Friday, January 30, 2009


Dear Spike:

Both your mother and I wear our emotions on our sleeves, so it really shouldn’t have come as a surprise to learn that you’re just a tad bit sensitive.

OK, that’s the understatement of the year. You’re not just a tad sensitive — you emote like Beijing pollutes.

A few weeks ago, your babysitter was reading you the book, “Curious George Goes to the Hospital.” As usual, George got into a bit of mischief and one of the hospital’s nurses scolded him.

And you cried for 20 minutes.

A few days later, we were watching the “Super Why!” episode in which the Super Readers were settling a dispute between the Three Little Pigs and the Big Bad Wolf. When they asked the old dog why he was being so mean, he began to cry.

And you sobbed for an hour.

The slightest hint of melancholy in a musical number makes your chin quiver and your eyes water. So the Beatles’ “Hey Jude” is out. So too for all but the chorus of Don McClean’s “American Pie.” And Burt Bacharach’s entire songbook has been banned from our home.

But I’m glad you’re in touch with your emotions, because people who steel themselves from sorrow are also stealing themselves of joy — for you simply cannot block out one and enjoy the fullness of the other.

So cry, baby, cry.


Wednesday, January 28, 2009


Dear Spike:

Before it gets too far away from me, I’d like to share with you the experience I had last Tuesday – and what I think it means for the world you are inheriting.

Tuesday, of course, was the day in which our country inaugurated a new president. I watched the historic event unfold from the base club at Hill Air Force Base.

There, I sat beside a chaplain named Carl Wright and studied the way he beamed as his new commander in chief took the oath of office and delivered the inaugural address.

“I’m having a hard time believing this is all happening,” he told me. “I just have a deep sense of pride and awe."

He had good reason for those emotions. Thirty years ago, the chaplain was a young enlisted airman, returning home from his first duty assignment overseas, only to confront some of the uglier realities of life back in the land of the free.

As he tells the story, he was outfitted in his dress blues, waiting for a bus outside a military base in Charleston, South Carolina, when his pride was wrenched off its hinges.

The driver pulled up, stepped off the bus, and proceeded to take everyone’s ticket — except for the young black airman standing in the front of the line.

“I was getting worried,” the chaplain remembered. “I knew there were only so many seats on the bus, and I’d spent all of my money on this ticket, so I said, ‘excuse me, sir, are you going to take my ticket?’ ”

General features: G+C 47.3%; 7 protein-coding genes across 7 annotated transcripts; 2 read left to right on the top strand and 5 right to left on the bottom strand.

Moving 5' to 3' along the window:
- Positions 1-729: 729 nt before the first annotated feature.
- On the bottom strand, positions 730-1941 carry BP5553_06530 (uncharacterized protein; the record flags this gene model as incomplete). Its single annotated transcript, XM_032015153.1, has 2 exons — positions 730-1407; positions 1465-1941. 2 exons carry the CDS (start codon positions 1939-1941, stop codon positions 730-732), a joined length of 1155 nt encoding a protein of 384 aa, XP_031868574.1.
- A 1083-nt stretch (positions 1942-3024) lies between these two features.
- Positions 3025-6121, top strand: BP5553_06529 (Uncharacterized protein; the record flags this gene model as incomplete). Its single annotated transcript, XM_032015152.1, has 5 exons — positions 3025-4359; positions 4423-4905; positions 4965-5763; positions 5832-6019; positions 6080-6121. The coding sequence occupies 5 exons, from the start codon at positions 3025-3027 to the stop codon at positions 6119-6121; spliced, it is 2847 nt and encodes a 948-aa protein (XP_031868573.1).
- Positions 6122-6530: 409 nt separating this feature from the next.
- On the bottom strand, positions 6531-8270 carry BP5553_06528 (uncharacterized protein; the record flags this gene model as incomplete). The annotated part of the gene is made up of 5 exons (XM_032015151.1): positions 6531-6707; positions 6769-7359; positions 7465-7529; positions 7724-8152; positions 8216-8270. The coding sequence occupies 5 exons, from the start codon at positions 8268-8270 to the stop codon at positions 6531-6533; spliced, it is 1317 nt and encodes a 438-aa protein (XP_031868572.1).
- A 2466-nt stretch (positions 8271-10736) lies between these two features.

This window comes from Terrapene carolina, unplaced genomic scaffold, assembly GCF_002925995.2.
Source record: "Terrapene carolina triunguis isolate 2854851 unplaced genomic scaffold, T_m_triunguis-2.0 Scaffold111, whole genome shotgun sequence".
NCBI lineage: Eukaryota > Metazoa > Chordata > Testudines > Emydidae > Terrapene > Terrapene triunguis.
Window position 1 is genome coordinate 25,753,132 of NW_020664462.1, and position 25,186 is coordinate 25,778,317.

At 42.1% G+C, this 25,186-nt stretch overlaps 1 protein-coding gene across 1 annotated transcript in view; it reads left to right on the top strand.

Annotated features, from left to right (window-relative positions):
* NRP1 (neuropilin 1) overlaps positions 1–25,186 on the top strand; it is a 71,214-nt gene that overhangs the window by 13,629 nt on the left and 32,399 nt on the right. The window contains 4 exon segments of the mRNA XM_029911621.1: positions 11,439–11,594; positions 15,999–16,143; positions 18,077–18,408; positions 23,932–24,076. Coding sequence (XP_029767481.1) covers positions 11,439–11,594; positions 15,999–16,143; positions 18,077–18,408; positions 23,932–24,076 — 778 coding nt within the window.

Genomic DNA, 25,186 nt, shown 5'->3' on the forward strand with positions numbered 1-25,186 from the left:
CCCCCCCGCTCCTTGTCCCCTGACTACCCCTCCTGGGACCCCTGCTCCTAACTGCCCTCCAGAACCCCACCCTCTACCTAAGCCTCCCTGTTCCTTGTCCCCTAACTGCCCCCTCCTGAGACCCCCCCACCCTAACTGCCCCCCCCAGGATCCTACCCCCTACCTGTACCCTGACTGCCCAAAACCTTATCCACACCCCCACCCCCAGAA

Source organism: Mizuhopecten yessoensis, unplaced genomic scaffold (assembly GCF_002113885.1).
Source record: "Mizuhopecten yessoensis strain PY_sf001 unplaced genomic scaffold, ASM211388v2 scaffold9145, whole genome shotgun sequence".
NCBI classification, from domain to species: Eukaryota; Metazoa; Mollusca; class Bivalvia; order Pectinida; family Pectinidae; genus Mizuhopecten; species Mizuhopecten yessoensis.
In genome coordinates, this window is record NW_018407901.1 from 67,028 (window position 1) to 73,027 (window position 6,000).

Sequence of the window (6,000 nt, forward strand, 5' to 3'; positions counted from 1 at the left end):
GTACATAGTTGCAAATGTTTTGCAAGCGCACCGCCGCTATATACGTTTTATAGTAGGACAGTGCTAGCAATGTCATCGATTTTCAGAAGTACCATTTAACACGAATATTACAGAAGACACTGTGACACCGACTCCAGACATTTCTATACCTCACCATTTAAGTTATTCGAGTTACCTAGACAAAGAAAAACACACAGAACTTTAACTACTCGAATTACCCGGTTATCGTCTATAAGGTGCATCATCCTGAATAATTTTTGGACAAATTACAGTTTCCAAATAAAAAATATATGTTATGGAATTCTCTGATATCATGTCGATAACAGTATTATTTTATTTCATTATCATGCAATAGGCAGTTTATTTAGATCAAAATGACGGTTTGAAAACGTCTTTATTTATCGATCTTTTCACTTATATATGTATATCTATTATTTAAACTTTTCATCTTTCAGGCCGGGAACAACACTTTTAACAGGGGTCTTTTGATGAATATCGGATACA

The bus driver looked him up and down and then, turning to the white passengers, mocked the young airman for having had the audacity to speak up -- throwing in a few cruel racial epithets for good measure.

With no other way to get home to Washington, D.C., the airman took the verbal assault and, when the driver finally consented to letting him on the bus, took a seat toward the back.

“I cried the entire way home,” he told me.

I’m sure this will sound as ancient history to you. As the television in the corner of the base club replayed images of black man taking on the role of our nation's leader, it seemed as ancient history to me.

But then I thought to ask…

“Chaplain,” I said, “when was the last time you heard that word?”

“That word?”

“The word the bus driver called you.”

“‘Nigger?’ Oh, you know, you hear that word all the time.”

“I don’t mean in music. I don’t mean in movies. I mean directed at you. Like that. Like it was in 1979.”

“Oh, in that way? It’s been a few years.”

I could see him flipping back through a mental calendar before he answered more confidently.

Two years, he said

Two years. That all that separated this man — a decorated officer in the United States Air Force — from the last time he’d been disparaged in that ugly, awful way.

Even on days when the world seems forever changed, you’ll sometimes get reminders that this planet actually turns quite slowly.

You should not ignore those truths. But neither should you allow those momentary darknesses to snuff out the lights of change.

Chaplain Wright told me that he doesn’t spend a lot of time thinking of the day he cried from Charleston to D.C. And he doesn’t spend a lot of time thinking of the times, between then and now, in which he’s been treated as a second-class citizen in this land where all men are created equal.

He prefers to recall a day, not long back, when he stepped off the airplane from his most recent overseas duty in Iraq.

“There were people there to greet me, to shake my hand, and I was thanked for my service."

That, he said, is all he ever wanted.


Saturday, January 24, 2009


Dear Spike:

There is precious little in this world that makes me feel nostalgic.

The soundtrack from Out of Africa — which my father regularly played at dinnertime — always sends me back to the goulash suppers he’d make for my siblings and I after my mother went back to school.